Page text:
Pupils' personal, social and emotional needs are well met. As a result of this, children are happy and engaged in their learning. However, some aspects of the early years curriculum are not planned carefully enough.

Leaders have not clearly defined what they intend children to learn throughout the year in some areas of the curriculum. The curriculum lacks structure. This makes it hard for leaders to ensure that children are making the progress needed to be ready for the next stage of their education in Year 1.

There have been recent changes to the leadership of some subject areas. Senior leaders have not provided some leaders with enough opportunity to monitor the delivery of the curriculum in the subjects they lead. The lack of rigour around subject monitoring means that the subject leaders have not identified where the curriculum is not taught consistently well.

The needs of pupils with special educational needs and/or disabilities (SEND) are quickly identified, and support is put in place to help them. In some subjects, adults successfully adapt their teaching for pupils with SEND. This helps them to access the same ambitious curriculum as everyone else.

However, this is not consistently the case across the curriculum. In some subjects, teachers are not meeting the needs of pupils with SEND and this hinders the progress that pupils make.

Leaders give pupils the opportunity to attend a range of sporting and creative clubs.

Pupils' sporting talents are nurtured through participation in local and regional competitions. Residential visits help to develop pupils' independence and resilience.Pupils know about a range of faiths and religions.

However, the personal, social and health education (PSHE) curriculum has not helped pupils to understand the many different types of relationships and families that exist in Britain today. The KIND values that the pupils are taught do not cover the full breadth of modern British values. As a result, pupils do not have a clear understanding of the protected characteristics outlined in the Equality Act.


The arrangements for safeguarding are effective.

Staff receive regular training on safeguarding. They know how to identify and report concerns about a pupil's safety or well-being.

Leaders act swiftly to help pupils who may be at risk. Leaders draw on the support of other agencies such as emotional well-being workers when required. The high level of care the school has for its pupils and families is appreciated by parents and carers.

Pupils feel safe in school. They know whom to go to if they need help or are worried. The school continues to develop its computing curriculum, which gives pupils a growing understanding of how to stay safe when online.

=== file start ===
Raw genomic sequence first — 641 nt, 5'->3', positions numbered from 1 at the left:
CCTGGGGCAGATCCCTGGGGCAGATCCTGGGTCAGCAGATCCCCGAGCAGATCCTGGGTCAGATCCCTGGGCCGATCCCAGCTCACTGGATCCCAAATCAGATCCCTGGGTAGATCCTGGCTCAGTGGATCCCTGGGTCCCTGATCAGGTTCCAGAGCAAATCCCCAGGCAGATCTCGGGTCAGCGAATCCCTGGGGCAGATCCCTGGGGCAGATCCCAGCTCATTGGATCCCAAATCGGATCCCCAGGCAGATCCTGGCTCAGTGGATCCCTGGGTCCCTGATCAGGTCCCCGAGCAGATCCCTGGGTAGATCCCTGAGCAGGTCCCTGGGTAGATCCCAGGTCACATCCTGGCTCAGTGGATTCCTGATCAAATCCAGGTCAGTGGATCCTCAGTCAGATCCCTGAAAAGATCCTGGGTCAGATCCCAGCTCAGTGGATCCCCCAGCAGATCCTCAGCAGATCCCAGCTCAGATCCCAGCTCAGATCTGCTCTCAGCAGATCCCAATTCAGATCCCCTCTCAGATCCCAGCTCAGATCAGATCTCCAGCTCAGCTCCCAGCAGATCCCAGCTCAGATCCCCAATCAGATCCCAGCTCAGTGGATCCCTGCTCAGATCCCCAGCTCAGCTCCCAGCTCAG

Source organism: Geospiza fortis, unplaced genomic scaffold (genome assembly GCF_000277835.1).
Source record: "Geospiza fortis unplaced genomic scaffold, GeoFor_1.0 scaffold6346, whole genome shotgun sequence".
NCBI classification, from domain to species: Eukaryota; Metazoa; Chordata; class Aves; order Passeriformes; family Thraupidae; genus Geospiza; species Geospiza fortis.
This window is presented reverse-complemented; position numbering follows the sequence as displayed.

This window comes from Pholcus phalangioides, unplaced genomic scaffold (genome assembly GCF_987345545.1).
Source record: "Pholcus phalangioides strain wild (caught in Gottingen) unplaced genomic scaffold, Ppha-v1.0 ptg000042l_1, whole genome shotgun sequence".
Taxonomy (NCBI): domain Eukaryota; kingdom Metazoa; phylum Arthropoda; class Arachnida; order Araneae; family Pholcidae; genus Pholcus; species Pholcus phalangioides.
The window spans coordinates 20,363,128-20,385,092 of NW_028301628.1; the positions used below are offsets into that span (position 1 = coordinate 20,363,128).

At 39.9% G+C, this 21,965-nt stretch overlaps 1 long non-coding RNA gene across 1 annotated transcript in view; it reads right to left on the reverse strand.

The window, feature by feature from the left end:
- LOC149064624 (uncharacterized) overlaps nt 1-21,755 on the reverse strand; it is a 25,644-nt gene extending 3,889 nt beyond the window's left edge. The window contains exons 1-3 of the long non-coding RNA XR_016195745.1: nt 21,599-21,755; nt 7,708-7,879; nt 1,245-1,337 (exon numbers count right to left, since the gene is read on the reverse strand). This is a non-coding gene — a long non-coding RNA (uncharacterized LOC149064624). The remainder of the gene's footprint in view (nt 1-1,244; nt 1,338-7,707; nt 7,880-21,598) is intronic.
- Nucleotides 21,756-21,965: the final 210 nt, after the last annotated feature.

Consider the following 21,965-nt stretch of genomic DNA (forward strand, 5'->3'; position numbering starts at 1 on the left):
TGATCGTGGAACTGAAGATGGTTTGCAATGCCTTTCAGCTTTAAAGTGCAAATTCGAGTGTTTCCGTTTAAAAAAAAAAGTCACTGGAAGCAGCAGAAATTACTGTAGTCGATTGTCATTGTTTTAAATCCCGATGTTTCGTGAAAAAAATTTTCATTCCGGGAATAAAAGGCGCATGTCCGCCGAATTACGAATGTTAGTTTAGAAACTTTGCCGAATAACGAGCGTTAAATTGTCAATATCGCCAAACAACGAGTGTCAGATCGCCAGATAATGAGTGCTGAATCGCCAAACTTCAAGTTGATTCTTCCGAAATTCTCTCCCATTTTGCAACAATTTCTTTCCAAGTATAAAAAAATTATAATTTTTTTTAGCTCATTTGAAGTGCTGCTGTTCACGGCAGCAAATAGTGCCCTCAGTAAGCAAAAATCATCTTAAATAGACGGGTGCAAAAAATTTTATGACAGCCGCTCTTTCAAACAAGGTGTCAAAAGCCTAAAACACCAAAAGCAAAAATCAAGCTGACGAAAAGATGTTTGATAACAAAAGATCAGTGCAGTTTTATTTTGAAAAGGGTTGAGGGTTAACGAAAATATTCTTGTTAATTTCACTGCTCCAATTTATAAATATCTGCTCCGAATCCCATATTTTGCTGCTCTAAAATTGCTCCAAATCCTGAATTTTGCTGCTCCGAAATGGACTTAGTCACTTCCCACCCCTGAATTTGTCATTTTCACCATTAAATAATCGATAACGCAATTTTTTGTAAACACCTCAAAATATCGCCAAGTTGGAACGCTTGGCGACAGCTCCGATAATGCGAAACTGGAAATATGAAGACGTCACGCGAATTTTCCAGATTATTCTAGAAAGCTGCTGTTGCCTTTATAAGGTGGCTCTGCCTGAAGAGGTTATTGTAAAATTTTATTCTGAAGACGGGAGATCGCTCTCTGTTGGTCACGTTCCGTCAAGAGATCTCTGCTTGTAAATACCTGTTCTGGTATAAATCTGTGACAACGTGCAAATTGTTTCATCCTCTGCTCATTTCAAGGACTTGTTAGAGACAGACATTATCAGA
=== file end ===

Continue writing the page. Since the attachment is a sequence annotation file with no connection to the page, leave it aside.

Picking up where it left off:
What does the school need to do to improve?

(Information for the school and appropriate authority)

• Assessment in subjects other than English and mathematics is not well developed. Teachers do not have an accurate picture of pupils' understanding in these subjects and so gaps in pupils' knowledge and skills are allowed to persist. Leaders should develop systems of assessment so that teaching can build accurately on what pupils already know and can do in all subjects across the curriculum.

• Leaders do not provide opportunities for all subject leaders to monitor their subjects. Subject leaders do not have the skills needed to do this effectively. As a result, inconsistencies in the teaching of the curriculum are not being addressed quickly.

Senior leaders need to ensure that subject leaders have the time and training required to effectively monitor their curriculum subject, and provide effective support to staff so that the curriculum is consistently well taught. ? Leaders have not developed a coherently planned and well-sequenced curriculum for early years that sets out what children will learn and by when. Children are not well prepared for the next stage of their learning.

Leaders should develop and implement a curriculum that sets out the knowledge that children will learn across the different areas of learning. ? Pupils' understanding of the many different types of relationships and those with protected characteristics in modern Britain is underdeveloped. Pupils are not clear about the different forms a modern family could take.

They do not remember what they have been taught about healthy relationships. As a result, pupils leave school unprepared for life in modern Britain. Leaders should review the PSHE curriculum to ensure that pupils have an appropriate understanding of the protected characteristics and the diverse nature of British society.